N.J. Constitutional Convention: Vol. 4, Page 243
so because equity is essentially a court of conscience, and the decisions of that court are rooted in conscience, and the conscience of the litigant is fully explored before the decision is reached. It has been said in our United States Supreme Court by Mr. Justice Cardozo that when rights are strong enough, equity will find a way though many a formula of inaction may bar the path.
It has been urged upon this Committee, and I have heard the argument advanced many times in the past, that the lawful rights and expectations of litigants are often delayed or defeated by this clash between the jurisdiction of the Court of Chancery and that of the court of law. It is my considered opinion that if this is so the blame can invariably be placed at the hands of the attorney for the litigants. A relief which is sought in equity is separate and distinct from that which is sought in law. I don't think one would go to a hardware store to buy a suit of clothes, or vice versa.
Let's review the particular approach to a case as it comes to the lawyer. The lawyer is given the facts, so he knows at first hand what the facts are. He's apprised of everything that's in the pleading. He knows at once whether or not there are mixed questions of law and equity involved. It's incumbent upon the lawyer at that time to give consideration to the pattern of pleadings - to which so many lawyers limit themselves at that stage of the case - to its ultimate conclusion. And he can then determine whether there are questions of law and equity involved.
Now, the Legislature has power, and it has exercised this power, to prevent a miscarriage of justice where there is a clash of jurisdiction. I don't know if this has been referred to before, but I haven't heard it mentioned. We have on our statute books an act known as the Transfer of Causes Law. It is there provided - and this is an act of the Legislature and recourse has been had to it and the courts sustained its operation - that no cause or matter pending in the Court of Chancery, Supreme Court, or Circuit Court, or Court of Common Pleas, the District Court, Court of Oyer and Terminer, Court of Quarter Sessions, or Court of Special Sessions, and that includes them all, shall be dismissed solely on the ground that such court is without jurisdiction over the subject matter, either in the original suit or on appeal; but the cause or matter shall be transferred, with the record thereof and all papers filed in the cause, to the proper court for hearing and determination The court to which the suit or matter is transferred shall thereupon proceed therein as if the same had been originally commenced therein.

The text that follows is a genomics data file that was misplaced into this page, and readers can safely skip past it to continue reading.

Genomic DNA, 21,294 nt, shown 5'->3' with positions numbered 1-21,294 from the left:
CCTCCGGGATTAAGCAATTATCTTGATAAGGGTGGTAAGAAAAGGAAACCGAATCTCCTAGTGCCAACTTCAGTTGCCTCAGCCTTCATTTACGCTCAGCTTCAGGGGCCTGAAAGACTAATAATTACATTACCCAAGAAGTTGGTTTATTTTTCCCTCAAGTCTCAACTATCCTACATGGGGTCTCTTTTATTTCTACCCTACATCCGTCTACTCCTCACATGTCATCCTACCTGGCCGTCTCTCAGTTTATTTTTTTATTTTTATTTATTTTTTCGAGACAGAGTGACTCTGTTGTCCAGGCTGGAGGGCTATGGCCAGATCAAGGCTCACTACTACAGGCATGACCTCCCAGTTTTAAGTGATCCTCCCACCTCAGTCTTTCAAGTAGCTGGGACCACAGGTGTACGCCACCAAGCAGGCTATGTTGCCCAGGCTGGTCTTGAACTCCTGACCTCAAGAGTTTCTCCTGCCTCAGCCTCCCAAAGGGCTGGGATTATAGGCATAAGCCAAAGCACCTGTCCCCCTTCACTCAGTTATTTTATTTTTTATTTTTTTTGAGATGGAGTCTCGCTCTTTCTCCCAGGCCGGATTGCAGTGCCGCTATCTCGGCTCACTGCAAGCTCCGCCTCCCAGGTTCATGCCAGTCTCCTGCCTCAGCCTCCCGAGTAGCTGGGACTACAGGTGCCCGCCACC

As that act has been interpreted by the courts, it is applicable in those cases where the court has no jurisdiction of the whole case. In other words, if you go into equity and you have a purely
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